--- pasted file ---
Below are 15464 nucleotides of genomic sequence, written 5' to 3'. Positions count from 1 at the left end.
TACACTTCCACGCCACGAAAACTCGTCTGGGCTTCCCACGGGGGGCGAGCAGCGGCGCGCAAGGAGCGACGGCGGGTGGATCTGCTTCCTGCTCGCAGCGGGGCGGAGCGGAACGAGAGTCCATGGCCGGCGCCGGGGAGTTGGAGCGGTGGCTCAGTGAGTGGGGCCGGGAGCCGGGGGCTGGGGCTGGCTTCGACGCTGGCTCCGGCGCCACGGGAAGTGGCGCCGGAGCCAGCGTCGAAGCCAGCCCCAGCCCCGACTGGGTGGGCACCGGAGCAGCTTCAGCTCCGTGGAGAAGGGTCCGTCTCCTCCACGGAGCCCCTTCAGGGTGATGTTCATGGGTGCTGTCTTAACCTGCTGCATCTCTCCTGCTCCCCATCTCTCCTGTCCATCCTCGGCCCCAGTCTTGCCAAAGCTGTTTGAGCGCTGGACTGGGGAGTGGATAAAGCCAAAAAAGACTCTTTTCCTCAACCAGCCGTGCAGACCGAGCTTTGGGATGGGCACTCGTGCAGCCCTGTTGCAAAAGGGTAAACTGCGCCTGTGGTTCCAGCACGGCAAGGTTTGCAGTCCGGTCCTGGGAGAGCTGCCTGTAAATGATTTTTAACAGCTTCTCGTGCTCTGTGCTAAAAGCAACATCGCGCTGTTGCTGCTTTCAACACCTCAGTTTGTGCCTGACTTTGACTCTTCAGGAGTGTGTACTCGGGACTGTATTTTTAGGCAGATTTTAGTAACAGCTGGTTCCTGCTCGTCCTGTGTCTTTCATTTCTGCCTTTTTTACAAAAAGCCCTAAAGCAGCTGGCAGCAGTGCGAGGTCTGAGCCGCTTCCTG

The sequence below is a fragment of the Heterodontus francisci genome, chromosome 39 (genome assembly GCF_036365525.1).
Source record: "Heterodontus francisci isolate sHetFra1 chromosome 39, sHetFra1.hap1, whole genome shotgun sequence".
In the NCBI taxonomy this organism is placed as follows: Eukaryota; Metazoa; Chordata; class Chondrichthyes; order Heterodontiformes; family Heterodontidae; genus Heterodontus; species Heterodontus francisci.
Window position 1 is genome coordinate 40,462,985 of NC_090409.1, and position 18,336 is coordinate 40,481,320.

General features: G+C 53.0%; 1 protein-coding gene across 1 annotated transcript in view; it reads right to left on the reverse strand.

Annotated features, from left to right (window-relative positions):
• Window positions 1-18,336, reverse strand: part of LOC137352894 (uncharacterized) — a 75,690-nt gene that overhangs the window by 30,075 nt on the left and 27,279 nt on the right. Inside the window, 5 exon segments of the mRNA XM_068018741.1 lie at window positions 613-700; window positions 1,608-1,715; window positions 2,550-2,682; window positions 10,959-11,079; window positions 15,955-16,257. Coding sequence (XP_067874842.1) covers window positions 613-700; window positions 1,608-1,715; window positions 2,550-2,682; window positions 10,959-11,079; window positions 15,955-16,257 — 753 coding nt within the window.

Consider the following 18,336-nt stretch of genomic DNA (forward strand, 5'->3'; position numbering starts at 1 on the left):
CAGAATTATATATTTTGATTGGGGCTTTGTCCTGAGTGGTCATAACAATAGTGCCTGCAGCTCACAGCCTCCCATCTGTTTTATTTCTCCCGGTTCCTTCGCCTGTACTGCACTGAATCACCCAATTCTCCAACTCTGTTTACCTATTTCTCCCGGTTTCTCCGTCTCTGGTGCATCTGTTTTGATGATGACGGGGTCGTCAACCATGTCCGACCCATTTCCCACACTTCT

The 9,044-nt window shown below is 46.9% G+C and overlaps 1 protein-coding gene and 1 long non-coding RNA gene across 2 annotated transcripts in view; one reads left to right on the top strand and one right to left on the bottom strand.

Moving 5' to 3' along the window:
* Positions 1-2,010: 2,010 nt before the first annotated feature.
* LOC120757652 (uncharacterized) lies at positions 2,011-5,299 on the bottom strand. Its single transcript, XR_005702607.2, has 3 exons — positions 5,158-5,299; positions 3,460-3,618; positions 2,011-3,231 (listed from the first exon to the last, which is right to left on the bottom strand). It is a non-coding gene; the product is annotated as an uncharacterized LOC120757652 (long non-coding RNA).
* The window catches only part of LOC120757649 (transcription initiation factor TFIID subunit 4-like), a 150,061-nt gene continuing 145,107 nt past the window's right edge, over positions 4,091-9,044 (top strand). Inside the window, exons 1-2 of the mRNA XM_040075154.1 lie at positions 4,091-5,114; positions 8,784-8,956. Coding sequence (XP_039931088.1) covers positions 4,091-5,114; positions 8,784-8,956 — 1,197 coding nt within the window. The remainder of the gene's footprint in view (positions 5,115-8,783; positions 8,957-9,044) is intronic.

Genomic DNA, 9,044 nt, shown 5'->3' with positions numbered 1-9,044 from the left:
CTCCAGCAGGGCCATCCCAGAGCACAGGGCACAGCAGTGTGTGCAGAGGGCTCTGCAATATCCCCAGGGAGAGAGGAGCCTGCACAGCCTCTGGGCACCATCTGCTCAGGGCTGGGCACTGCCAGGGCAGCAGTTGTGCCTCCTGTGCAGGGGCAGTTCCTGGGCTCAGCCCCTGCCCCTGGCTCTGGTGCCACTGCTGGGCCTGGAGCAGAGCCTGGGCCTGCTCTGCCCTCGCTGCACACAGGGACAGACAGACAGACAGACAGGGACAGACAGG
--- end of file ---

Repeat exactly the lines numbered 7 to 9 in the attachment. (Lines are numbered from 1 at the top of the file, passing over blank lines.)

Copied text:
General features: G+C 53.0%; 1 protein-coding gene across 1 annotated transcript in view; it reads right to left on the reverse strand.

Annotated features, from left to right (window-relative positions):
• Window positions 1-18,336, reverse strand: part of LOC137352894 (uncharacterized) — a 75,690-nt gene that overhangs the window by 30,075 nt on the left and 27,279 nt on the right. Inside the window, 5 exon segments of the mRNA XM_068018741.1 lie at window positions 613-700; window positions 1,608-1,715; window positions 2,550-2,682; window positions 10,959-11,079; window positions 15,955-16,257. Coding sequence (XP_067874842.1) covers window positions 613-700; window positions 1,608-1,715; window positions 2,550-2,682; window positions 10,959-11,079; window positions 15,955-16,257 — 753 coding nt within the window.